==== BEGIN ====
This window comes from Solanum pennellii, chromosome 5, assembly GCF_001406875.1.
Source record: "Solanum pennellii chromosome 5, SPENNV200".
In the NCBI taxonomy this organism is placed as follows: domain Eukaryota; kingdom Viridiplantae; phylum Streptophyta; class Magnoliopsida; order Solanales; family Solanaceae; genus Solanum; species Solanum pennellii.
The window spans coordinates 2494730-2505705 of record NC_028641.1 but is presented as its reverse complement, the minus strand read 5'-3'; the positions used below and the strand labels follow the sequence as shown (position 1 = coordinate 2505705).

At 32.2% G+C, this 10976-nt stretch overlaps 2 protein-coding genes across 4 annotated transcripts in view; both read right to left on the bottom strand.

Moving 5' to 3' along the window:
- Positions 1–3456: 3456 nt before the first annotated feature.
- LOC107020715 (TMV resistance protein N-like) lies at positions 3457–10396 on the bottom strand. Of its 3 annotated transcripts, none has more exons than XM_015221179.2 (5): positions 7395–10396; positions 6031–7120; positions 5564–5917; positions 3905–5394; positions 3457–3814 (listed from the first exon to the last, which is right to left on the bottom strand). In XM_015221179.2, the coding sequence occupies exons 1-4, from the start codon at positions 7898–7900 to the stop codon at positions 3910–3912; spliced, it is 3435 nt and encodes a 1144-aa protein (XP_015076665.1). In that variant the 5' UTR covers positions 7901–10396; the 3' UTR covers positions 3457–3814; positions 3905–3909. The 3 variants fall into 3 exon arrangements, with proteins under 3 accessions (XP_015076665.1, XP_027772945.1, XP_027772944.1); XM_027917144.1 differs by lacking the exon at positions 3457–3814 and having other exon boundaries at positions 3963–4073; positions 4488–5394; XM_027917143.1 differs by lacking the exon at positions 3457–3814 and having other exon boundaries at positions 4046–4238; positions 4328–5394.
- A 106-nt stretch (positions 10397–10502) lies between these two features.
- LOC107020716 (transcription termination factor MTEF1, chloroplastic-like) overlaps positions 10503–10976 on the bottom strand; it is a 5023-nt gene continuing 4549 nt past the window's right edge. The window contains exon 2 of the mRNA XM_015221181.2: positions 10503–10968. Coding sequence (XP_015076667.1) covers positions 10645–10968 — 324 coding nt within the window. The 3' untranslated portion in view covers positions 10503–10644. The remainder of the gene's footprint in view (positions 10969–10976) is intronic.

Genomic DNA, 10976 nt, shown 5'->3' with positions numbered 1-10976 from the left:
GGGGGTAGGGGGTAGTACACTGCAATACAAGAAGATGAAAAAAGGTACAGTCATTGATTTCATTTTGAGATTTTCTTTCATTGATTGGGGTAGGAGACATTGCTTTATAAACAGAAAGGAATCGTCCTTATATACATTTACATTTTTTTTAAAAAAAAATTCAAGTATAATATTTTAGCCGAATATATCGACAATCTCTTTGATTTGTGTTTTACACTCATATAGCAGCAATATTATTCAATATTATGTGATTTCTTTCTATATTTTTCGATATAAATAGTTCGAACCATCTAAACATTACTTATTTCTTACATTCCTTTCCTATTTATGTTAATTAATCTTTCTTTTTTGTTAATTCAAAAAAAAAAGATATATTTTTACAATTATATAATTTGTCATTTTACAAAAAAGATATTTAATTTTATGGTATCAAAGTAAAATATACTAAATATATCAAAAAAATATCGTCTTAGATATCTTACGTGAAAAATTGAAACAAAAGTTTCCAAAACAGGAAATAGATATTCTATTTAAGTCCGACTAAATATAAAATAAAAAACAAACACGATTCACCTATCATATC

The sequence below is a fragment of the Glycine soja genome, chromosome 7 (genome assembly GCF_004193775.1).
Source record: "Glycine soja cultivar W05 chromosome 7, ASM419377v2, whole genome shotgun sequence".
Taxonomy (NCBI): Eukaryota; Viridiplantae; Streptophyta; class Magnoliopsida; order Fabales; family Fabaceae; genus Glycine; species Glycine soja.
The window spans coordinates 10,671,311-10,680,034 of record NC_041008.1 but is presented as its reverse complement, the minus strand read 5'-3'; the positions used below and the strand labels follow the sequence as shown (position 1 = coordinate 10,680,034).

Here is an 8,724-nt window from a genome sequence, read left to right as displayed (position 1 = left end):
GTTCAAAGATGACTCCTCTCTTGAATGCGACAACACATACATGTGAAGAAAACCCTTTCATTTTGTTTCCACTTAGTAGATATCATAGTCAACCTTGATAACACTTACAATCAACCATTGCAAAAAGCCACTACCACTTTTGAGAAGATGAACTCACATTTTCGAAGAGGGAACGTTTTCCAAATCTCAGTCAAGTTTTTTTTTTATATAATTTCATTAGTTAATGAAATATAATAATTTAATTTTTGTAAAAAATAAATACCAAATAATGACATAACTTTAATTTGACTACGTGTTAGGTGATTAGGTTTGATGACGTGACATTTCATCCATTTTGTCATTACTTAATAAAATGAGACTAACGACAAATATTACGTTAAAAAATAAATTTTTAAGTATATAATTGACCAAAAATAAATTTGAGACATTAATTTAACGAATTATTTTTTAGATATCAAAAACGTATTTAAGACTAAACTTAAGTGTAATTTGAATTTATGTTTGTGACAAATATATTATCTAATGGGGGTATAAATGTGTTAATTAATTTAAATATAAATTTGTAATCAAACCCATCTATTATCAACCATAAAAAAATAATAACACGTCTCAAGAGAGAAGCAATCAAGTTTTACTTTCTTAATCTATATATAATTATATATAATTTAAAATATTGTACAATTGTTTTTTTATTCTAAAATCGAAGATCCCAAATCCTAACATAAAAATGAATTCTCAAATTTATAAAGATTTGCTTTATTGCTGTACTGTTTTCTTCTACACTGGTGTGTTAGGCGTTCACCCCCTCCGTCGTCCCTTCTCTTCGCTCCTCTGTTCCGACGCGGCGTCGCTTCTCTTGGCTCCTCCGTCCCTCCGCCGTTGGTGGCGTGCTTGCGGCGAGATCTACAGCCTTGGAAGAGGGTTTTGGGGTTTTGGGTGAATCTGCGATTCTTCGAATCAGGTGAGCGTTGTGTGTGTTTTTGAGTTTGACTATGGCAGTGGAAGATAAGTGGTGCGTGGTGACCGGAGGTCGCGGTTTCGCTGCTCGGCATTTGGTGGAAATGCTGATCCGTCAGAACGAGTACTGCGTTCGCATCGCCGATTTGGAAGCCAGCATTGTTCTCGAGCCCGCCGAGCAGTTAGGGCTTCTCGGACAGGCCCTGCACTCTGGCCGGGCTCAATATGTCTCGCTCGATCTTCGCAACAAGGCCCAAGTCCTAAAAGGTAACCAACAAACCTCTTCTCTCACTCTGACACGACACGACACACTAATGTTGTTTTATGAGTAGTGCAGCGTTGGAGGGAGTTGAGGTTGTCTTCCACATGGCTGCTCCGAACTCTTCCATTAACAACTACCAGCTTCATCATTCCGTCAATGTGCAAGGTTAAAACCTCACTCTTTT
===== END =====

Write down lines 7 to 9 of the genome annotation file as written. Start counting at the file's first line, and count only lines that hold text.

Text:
- Positions 1–3456: 3456 nt before the first annotated feature.
- LOC107020715 (TMV resistance protein N-like) lies at positions 3457–10396 on the bottom strand. Of its 3 annotated transcripts, none has more exons than XM_015221179.2 (5): positions 7395–10396; positions 6031–7120; positions 5564–5917; positions 3905–5394; positions 3457–3814 (listed from the first exon to the last, which is right to left on the bottom strand). In XM_015221179.2, the coding sequence occupies exons 1-4, from the start codon at positions 7898–7900 to the stop codon at positions 3910–3912; spliced, it is 3435 nt and encodes a 1144-aa protein (XP_015076665.1). In that variant the 5' UTR covers positions 7901–10396; the 3' UTR covers positions 3457–3814; positions 3905–3909. The 3 variants fall into 3 exon arrangements, with proteins under 3 accessions (XP_015076665.1, XP_027772945.1, XP_027772944.1); XM_027917144.1 differs by lacking the exon at positions 3457–3814 and having other exon boundaries at positions 3963–4073; positions 4488–5394; XM_027917143.1 differs by lacking the exon at positions 3457–3814 and having other exon boundaries at positions 4046–4238; positions 4328–5394.
- A 106-nt stretch (positions 10397–10502) lies between these two features.